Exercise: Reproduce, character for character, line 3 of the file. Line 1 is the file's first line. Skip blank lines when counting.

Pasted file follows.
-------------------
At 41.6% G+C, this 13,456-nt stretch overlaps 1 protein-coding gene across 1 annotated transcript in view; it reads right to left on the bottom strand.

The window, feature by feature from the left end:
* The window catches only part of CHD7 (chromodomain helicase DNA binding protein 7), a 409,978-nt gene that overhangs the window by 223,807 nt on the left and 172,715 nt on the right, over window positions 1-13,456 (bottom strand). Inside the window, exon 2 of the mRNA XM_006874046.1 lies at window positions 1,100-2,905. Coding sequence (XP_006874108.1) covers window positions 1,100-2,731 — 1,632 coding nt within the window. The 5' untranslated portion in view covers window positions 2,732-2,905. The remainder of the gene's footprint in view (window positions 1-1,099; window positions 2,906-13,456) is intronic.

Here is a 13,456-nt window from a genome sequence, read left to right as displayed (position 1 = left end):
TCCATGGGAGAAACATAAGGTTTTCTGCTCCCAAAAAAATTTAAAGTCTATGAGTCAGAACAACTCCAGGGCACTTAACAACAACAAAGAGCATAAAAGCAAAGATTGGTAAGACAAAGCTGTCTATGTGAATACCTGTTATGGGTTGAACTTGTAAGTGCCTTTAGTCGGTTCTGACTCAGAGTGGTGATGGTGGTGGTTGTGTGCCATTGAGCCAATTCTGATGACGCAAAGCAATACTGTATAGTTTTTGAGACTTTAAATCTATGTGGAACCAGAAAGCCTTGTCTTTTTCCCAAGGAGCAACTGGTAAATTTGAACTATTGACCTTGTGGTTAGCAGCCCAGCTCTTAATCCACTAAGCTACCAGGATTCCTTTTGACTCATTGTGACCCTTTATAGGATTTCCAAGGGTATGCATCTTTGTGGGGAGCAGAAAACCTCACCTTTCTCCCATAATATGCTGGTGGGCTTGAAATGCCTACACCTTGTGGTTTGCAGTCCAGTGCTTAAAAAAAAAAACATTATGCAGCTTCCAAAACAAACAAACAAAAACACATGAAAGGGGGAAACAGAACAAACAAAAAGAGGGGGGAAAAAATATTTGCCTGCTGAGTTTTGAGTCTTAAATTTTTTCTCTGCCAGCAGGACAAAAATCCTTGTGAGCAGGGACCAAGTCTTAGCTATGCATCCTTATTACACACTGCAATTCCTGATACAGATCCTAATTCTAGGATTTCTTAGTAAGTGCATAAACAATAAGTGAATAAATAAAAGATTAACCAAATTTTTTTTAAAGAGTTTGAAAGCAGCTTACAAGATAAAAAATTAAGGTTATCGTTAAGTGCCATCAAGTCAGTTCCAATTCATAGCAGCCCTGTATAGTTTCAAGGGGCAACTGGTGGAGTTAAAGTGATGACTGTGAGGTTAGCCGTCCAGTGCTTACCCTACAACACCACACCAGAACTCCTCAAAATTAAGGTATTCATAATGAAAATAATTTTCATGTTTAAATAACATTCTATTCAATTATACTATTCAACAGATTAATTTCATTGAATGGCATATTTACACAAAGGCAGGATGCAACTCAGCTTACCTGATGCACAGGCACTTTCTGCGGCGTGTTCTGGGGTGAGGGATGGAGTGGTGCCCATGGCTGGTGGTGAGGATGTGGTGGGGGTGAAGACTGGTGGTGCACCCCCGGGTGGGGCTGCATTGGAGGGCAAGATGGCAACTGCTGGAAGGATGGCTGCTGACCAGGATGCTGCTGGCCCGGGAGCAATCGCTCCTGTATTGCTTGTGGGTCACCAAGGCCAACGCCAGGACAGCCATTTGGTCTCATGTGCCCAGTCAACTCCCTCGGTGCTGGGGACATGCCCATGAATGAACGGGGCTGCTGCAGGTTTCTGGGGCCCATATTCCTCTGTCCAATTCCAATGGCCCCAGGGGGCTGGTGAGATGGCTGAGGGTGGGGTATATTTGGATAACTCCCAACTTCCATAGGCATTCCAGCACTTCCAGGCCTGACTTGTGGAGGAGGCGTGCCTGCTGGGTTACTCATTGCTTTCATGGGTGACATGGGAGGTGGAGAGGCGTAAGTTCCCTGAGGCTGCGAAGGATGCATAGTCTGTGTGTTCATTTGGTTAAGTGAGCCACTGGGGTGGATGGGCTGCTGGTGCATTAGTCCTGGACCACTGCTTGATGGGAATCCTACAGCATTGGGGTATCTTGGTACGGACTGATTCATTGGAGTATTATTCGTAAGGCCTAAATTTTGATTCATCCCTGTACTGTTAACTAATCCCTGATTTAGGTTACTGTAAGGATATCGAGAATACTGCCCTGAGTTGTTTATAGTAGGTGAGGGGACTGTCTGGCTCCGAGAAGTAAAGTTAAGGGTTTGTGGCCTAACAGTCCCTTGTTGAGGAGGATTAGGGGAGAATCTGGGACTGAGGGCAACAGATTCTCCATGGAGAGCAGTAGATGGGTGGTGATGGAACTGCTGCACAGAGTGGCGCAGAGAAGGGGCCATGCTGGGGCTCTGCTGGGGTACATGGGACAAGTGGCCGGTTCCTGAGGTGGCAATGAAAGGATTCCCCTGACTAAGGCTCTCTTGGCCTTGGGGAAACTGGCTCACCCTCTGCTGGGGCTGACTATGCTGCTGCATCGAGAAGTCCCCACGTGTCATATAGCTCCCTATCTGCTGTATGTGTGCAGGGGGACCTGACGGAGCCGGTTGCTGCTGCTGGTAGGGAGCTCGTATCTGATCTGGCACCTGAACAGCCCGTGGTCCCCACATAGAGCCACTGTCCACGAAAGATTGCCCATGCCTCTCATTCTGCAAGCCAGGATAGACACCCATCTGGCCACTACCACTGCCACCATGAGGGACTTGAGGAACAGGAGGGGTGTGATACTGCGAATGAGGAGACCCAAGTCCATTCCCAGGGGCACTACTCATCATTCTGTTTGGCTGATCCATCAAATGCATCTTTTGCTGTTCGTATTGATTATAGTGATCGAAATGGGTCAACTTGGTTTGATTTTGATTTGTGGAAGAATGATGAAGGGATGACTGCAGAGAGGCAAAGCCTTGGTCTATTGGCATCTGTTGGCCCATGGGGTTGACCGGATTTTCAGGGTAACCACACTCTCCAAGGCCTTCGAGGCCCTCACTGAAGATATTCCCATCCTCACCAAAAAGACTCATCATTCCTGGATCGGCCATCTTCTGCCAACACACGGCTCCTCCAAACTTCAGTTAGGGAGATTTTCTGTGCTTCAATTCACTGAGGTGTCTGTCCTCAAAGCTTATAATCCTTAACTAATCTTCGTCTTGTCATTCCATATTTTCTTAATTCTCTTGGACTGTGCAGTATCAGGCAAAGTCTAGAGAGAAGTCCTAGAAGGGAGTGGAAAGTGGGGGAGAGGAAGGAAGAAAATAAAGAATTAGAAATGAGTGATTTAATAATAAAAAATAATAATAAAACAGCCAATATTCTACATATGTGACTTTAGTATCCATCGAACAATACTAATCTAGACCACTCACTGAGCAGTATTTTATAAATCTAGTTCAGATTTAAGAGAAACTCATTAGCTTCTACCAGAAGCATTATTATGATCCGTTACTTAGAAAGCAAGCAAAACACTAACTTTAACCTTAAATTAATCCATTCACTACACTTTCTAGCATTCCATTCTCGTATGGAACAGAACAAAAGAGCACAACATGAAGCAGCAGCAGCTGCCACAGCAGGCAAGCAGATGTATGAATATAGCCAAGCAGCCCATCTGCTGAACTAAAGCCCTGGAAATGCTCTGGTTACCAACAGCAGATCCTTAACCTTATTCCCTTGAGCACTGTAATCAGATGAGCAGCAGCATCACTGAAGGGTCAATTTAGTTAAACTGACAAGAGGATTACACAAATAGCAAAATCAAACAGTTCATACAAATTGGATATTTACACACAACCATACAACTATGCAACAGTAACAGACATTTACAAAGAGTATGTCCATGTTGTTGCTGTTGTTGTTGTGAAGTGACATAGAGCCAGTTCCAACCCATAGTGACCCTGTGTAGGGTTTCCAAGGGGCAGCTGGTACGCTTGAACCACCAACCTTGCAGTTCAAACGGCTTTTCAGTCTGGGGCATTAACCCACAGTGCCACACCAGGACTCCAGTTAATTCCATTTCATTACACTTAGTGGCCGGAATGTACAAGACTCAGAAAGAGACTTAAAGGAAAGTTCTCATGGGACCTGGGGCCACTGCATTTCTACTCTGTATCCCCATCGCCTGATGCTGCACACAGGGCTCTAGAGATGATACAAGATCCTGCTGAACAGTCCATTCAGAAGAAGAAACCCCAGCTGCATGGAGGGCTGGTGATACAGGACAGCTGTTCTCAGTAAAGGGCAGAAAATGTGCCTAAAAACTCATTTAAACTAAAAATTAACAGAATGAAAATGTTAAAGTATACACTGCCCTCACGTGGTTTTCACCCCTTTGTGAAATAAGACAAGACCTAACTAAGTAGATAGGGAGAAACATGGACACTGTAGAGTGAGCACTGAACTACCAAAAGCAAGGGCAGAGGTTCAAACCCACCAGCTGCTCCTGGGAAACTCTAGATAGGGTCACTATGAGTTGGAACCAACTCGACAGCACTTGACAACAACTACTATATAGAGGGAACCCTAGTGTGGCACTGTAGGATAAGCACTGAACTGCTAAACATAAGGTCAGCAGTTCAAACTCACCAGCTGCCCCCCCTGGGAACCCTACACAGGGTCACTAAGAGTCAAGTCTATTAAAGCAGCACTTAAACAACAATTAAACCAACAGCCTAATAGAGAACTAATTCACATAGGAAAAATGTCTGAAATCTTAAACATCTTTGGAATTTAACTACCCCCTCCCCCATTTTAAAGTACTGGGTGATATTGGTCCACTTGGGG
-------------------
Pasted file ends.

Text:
* The window catches only part of CHD7 (chromodomain helicase DNA binding protein 7), a 409,978-nt gene that overhangs the window by 223,807 nt on the left and 172,715 nt on the right, over window positions 1-13,456 (bottom strand). Inside the window, exon 2 of the mRNA XM_006874046.1 lies at window positions 1,100-2,905. Coding sequence (XP_006874108.1) covers window positions 1,100-2,731 — 1,632 coding nt within the window. The 5' untranslated portion in view covers window positions 2,732-2,905. The remainder of the gene's footprint in view (window positions 1-1,099; window positions 2,906-13,456) is intronic.